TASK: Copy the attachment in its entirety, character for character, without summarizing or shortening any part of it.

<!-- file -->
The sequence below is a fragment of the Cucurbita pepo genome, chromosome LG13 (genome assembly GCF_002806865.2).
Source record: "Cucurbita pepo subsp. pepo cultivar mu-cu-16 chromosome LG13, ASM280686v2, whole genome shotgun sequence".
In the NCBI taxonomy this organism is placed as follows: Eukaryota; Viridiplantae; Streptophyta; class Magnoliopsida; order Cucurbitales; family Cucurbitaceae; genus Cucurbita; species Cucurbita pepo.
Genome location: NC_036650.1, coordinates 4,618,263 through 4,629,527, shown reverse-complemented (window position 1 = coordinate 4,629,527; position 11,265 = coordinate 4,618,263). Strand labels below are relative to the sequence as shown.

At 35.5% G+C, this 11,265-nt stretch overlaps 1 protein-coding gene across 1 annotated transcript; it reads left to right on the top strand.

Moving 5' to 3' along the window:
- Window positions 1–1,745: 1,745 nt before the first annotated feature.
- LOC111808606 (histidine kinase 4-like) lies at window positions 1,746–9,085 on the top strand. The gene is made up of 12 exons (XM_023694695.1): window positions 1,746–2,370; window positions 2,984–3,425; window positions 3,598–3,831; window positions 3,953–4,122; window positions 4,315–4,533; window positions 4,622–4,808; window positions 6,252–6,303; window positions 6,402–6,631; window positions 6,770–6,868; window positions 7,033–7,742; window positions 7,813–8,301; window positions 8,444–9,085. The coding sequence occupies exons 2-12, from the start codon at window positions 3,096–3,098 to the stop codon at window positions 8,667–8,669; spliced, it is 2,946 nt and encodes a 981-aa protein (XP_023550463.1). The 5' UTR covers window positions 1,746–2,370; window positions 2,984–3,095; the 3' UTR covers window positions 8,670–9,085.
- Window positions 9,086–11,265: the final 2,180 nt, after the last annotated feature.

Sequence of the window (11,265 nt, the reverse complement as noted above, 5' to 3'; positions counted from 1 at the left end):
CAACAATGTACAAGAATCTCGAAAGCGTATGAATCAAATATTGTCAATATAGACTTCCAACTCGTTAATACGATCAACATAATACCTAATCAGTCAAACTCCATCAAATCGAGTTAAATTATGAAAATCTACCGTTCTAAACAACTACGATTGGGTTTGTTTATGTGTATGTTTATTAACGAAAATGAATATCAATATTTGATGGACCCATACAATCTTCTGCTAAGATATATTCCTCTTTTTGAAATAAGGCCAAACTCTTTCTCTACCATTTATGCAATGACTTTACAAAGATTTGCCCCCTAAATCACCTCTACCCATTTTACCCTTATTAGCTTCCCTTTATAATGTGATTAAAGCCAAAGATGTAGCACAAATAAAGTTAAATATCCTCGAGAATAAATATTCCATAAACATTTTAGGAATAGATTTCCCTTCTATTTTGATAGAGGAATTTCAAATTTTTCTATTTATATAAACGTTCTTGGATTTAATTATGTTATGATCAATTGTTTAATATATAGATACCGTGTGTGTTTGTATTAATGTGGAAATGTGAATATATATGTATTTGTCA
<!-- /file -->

The sequence below is a fragment of the Cucurbita pepo genome, chromosome LG13 (genome assembly GCF_002806865.2).
Source record: "Cucurbita pepo subsp. pepo cultivar mu-cu-16 chromosome LG13, ASM280686v2, whole genome shotgun sequence".
In the NCBI taxonomy this organism is placed as follows: Eukaryota; Viridiplantae; Streptophyta; class Magnoliopsida; order Cucurbitales; family Cucurbitaceae; genus Cucurbita; species Cucurbita pepo.
Genome location: NC_036650.1, coordinates 4,618,263 through 4,629,527, shown reverse-complemented (window position 1 = coordinate 4,629,527; position 11,265 = coordinate 4,618,263). Strand labels below are relative to the sequence as shown.

At 35.5% G+C, this 11,265-nt stretch overlaps 1 protein-coding gene across 1 annotated transcript; it reads left to right on the top strand.

Moving 5' to 3' along the window:
- Window positions 1–1,745: 1,745 nt before the first annotated feature.
- LOC111808606 (histidine kinase 4-like) lies at window positions 1,746–9,085 on the top strand. The gene is made up of 12 exons (XM_023694695.1): window positions 1,746–2,370; window positions 2,984–3,425; window positions 3,598–3,831; window positions 3,953–4,122; window positions 4,315–4,533; window positions 4,622–4,808; window positions 6,252–6,303; window positions 6,402–6,631; window positions 6,770–6,868; window positions 7,033–7,742; window positions 7,813–8,301; window positions 8,444–9,085. The coding sequence occupies exons 2-12, from the start codon at window positions 3,096–3,098 to the stop codon at window positions 8,667–8,669; spliced, it is 2,946 nt and encodes a 981-aa protein (XP_023550463.1). The 5' UTR covers window positions 1,746–2,370; window positions 2,984–3,095; the 3' UTR covers window positions 8,670–9,085.
- Window positions 9,086–11,265: the final 2,180 nt, after the last annotated feature.

Sequence of the window (11,265 nt, the reverse complement as noted above, 5' to 3'; positions counted from 1 at the left end):
CAACAATGTACAAGAATCTCGAAAGCGTATGAATCAAATATTGTCAATATAGACTTCCAACTCGTTAATACGATCAACATAATACCTAATCAGTCAAACTCCATCAAATCGAGTTAAATTATGAAAATCTACCGTTCTAAACAACTACGATTGGGTTTGTTTATGTGTATGTTTATTAACGAAAATGAATATCAATATTTGATGGACCCATACAATCTTCTGCTAAGATATATTCCTCTTTTTGAAATAAGGCCAAACTCTTTCTCTACCATTTATGCAATGACTTTACAAAGATTTGCCCCCTAAATCACCTCTACCCATTTTACCCTTATTAGCTTCCCTTTATAATGTGATTAAAGCCAAAGATGTAGCACAAATAAAGTTAAATATCCTCGAGAATAAATATTCCATAAACATTTTAGGAATAGATTTCCCTTCTATTTTGATAGAGGAATTTCAAATTTTTCTATTTATATAAACGTTCTTGGATTTAATTATGTTATGATCAATTGTTTAATATATAGATACCGTGTGTGTTTGTATTAATGTGGAAATGTGAATATATATGTATTTGTCA